Friday, 30 April 1993


Tribune leader, 30 April 1993

The government has been wrong so of­ten before about the imminence of Britain's recovery from recession that it has been simple for Labour to be scepti­cal about this week's gross domestic product statistics for the first quarter of 1993, particularly as most credible inde­pendent analysts agree that the recovery is, at best, tentative.

Unemployment has yet to reach its peak and consumer confidence remains low. The manufacturing base has been ravaged by years of Tory neglect and the rest of western Europe, Britain's main ex­port market, is in recession. A revival of consumer demand is likely to worsen the balance of payments deficit.

Meanwhile, largely because of the re­cession, Britain is running a giant budget deficit and, as the effects of last year's de­valuation work their way through the economy, inflation is creeping up. The government cannot let the budget deficit and inflation get out of hand but knows that an application of austerity measures to reduce them would kill any hope of sustained recovery.

All this gives Labour plenty of ammunition with which to attack the govern­ment. Gordon Brown, Robin Cook, Harri­et Harman and the other Labour front­benchers with economic portfolios have set about the task with gusto. What they have not yet done, however, is explain ad­equately what they would do differently. Of course, there have been some steps in the right direction. Mr Brown has laid down a useful framework for policy in his speeches and his articles about the cen­tral importance of a highly skilled labour force for any country wanting to compete in the (now global) capitalist economy. And Mr Cook's industry policy document, published earlier this month, contains an analysis of Britain's decline that deserves for more attention than it has received.

Nevertheless, much remains to be done. For all the "supply-side" strengths of Labour's recent thinking, the party often seems not very different from the Tories when it comes to macro-economic poli­cies. On interest rates, exchange rates and public spending, Labour appears more or less to accept the same parame­ters as the government.

Hits is very much what Bryan Gould, Peter Hain and various members of the hard-left anti-Maastricht lobby have been saying - and it would be comforting for the left to believe that these critics of the leadership line have a plausible alter­native programme that could easily be adopted by Labour. Unfortunately, they have not.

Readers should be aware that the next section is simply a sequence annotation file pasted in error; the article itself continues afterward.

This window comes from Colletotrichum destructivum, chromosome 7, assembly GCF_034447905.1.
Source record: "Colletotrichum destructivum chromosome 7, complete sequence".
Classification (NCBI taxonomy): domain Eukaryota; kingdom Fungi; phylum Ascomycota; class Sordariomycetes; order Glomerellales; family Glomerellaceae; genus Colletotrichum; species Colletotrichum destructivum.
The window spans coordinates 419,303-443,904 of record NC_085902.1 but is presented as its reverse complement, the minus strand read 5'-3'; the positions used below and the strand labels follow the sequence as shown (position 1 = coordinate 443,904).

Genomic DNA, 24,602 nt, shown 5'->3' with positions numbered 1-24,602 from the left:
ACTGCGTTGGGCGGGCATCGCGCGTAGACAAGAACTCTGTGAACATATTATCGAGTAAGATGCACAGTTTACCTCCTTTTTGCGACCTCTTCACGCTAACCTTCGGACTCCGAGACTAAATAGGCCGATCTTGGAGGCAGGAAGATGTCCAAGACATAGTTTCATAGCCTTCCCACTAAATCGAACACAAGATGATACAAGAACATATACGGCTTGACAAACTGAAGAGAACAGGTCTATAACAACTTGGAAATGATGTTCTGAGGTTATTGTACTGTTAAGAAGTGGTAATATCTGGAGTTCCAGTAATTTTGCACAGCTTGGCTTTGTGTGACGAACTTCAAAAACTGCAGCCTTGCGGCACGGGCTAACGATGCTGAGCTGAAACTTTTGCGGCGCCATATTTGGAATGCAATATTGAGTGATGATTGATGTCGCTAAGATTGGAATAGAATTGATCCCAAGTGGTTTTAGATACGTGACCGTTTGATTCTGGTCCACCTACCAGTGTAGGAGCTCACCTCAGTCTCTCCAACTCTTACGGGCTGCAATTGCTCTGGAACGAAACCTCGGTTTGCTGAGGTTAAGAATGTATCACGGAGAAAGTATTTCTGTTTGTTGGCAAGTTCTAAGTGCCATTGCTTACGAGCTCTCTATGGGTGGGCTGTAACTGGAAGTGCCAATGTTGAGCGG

Their position consists, essentially, of a return to the one-nation Keynesianism of Labour's "alternative economic strategy" of the seventies (seasoned with more or less nationalisation, according to taste). That failed last time that it was tried by a medium-sized European country (France in the early eighties) and there is no rea­son to believe that it would work in Britain in the late nineties.

Indeed, the flight of capital and balance of payments crisis that scuppered Fran­cois Mitterrand's expansionist experi­ment would be as nothing compared with what a future British Labour government could face were it committed to a compa­rable programme. In the end, the one-na­tion Keynesians offer only nostalgia for a world we have lost, when plucky little Britain could stand alone.

To his credit, Mr Brown has recognised this: his acceptance of the constraints within which British macro-economic policy has to operate is not capitulation but realism.

The problem is that, apart from a few hints about the need for international co-­operation to secure sustainable growth, he has given little indication of how the limits on a medium-sized nation state's ability to manage demand might be tran­scended. His priority now should be to ar­ticulate clearly the potential for the European Community as the means for implementing a counter-cyclical macro-economics.

Friday, 23 April 1993


Tribune leader, 23 April 1993

Labour's official response to the past week's public outcry over Bosnia has not been enough. Belatedly realising that the public mood has changed, the party has thrown the smallest of scraps to those coiling for military intervention to protect the beleaguered Balkan republic from Serbian (and, increasingly, Croat) aggression.

Jack Cunningham, the shadow Foreign Secretary, told the House of Commons on Monday that the United Nations Security Council should issue an ultimatum to the Serbs, who should guarantee safe passage to refugees, agree to a permanent ceasefire and sign the Cyrus Vance-David Owen plan for the cantonisation of Bosnia. If they do not, in Mr Cunningham's words, "the Security Council should consider authorising a punitive air strike against the Serbs' supply lines in Bosnia".

That was the scrap. But, in the same speech, Mr Cunningham also explicitly ruled out Labour support for lifting the embargo on supplying arms to Bosnia and said that he could not see "any sensible or legitimate argument" for intervention by ground forces. As Mr Cunningham should know, this is a cop-out.